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Friedrich Nietzsche’s alter ego, Zarathustra, answers: “A laughing-stock, a thing of shame.”

Chernin Entertainment and 20th Century Fox answer: “About $170 million.” That’s the budget for Dawn of the Planet of the Apes, almost double the price tag of its predecessor, Rise of the Planet of the Apes, which grossed $176M in 2011.

Or I should say its most immediate predecessor. The original Planet of the Apes was released in 1968 (with a quaint budget under $6M and gross of $26M). It was based on Pierre Boulle’s 1963 French novel La Planète des singes, but that’s not where the evolutionary ladder begins either.

Rise ends with mad scientist James Franco’s creation, a genetically altered super-ape, escaping to the wilds of the Redwood forest to father his own race. That’s how Victor Frankenstein’s creature wanted to end his origin story too. Either way, the creature is humanity’s first “arch-enemy,” the term he uses when Victor refuses to manufacture him a mate. The no-longer-mad doctor fears “a race of devils would be propagated upon the earth, who might make the very existence of the species of man a condition precarious and full of terror.”

Mary Shelley’s evolved imagination was pure fantasy in 1817, but Darwin made the terror real for Victorians. H. G. Wells named humanity’s predator the “Coming Beast,” describing “some now humble creature” that “Nature is, in unsuspected obscurity, equipping . . . with wider possibilities of appetite, endurance, or destruction, to rise in the fullness of time and sweep homo away.”
 

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That fullness of time arrives regularly in Hollywood. If not apes, then zombies, aliens or androids are always propagating and making humanity’s condition precarious and terror filled. Some scientists take that last threat, the robopocalypse, seriously.

Cambridge’s Centre for the Study of Existential Risk worries about the evolutionary threat of artificial intelligence: “we risk yielding control over the planet to intelligences that are simply indifferent to us . . . just ask gorillas how it feels to compete for resources with the most intelligent species—the reason they are going extinct is not (on the whole) because humans are actively hostile towards them, but because we control the environment in ways that are detrimental to their continuing survival.”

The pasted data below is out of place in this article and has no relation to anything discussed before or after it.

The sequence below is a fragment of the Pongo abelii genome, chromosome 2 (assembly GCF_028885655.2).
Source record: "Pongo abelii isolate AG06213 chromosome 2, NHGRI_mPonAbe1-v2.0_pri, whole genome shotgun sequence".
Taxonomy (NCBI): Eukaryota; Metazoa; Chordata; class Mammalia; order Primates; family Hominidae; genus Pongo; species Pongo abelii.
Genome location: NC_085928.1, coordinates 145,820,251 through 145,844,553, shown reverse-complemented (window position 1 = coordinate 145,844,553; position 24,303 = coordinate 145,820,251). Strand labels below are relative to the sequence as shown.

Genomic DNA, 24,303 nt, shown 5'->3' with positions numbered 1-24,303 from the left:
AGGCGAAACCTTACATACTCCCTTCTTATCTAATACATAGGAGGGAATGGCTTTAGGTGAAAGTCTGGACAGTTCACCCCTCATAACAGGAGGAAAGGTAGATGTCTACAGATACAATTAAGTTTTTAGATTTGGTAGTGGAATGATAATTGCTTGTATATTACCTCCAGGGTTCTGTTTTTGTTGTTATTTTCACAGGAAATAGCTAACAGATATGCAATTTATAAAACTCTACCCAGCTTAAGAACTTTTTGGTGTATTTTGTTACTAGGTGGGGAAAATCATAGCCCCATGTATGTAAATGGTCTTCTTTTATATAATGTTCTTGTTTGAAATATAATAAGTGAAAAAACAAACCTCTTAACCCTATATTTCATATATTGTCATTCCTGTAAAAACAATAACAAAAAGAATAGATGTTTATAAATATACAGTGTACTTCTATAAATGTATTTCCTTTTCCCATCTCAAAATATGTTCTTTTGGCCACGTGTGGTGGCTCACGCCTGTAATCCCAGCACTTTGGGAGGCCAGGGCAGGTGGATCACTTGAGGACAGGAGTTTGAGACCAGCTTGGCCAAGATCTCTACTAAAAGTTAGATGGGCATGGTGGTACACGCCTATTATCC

That’s also the plot of Dawn of the Planet of the Apes. The super-virus that decimated the human population between films is one of those unintended consequences popular in mad scientist plots. Mira Sorvino accidentally breeds an army of six-foot cockroaches after ending a cockroach-spread epidemic in Mimic. Emma Thompson cures cancer in I Am Legend, and next thing vampires rule Manhattan. James Franco’s genetic tampering would have turned everyone into super-geniuses. Or at least everyone who could afford his corporation’s new designer drug. If they’d had a chance to market it, the sequel would have been called Rise of the Planet of the Ubermensch.

No new breed ever cares about its predecessor. “And just the same shall man be to the Superman,” continues Zarathustra, “a laughing-stock, a thing of shame.” And yet Superman and his species of superheroes were born to battle such Coming Beasts. The Fantastic Four kept a subterranean world of monsters from rising up in their first issue. Atlanteans would have swept humanity away if the Human Torch hadn’t doused Namor’s Golden Age attacks. Blade is still staunching the destructive appetites of our vampire competitors. Every comic book is a survival of the fittest, ending with a superman at the top of the food chain.

But screenwriters Mark Bomback, Rick Jaffa and Amanda Silver include no super-saviors in Dawn. The hero type is usually a literal or metaphorical cross-breed who absorbs the threat of the racial other and reverses it to save humanity. Thus cyborg Arnold Schwarzenegger thwarts Skynet, and the Man of Steel thwarts General Zod’s Kryptonian invasion. Dawn would need an ape-man like Tarzan, but instead it’s the super-ape Caesar who was raised by humans and saves his people from us.

Which is a pretty compelling reversal of the formula. The supervillain is Koba, an ape so scared (literally and metaphorically) by humans that his hatred turns him into one. By the end, Caesar says he’s no longer an ape. He’s been completely absorbed by human hatred.

But there’s one flaw in the film’s evolutionary theory. It could have been titled Dawn of the Planet of the Patriarchy. I understand that actual ape culture is male-dominated, but these are scifi apes. They can talk and drive tanks. Surely there’s room for females somewhere in the hierarchy. The lone female ape character, Caesar’s jewelry-wearing wife, lies around giving birth and needing antibiotics. But would every female uber-ape accept the role of stay-at-home mom while the males go off to war?

The human cast is worse. Keri Russell, the lone female Home sapiens character, spends the movie saying things like, “I should come along in case someone gets hurt and needs a nurse!” She also prepares and serves food for her male campers. I was a part-time stay-at-home dad for years and still do a share of cooking and Band-Aid applying for my campers. But if faced with an ape-ocalypse, my wife and I would divvy up the guns too.

No intelligent species can ignore the skill sets of half its population. Not if the species wants to survive. And the humans in Dawn won’t. If you missed the first movie, there was a brief mention of a space mission to Mars. Those astronauts are scheduled to return (minus Charlton Heston) in July 2016, and I think we all know what Darwin is plotting for them.
 

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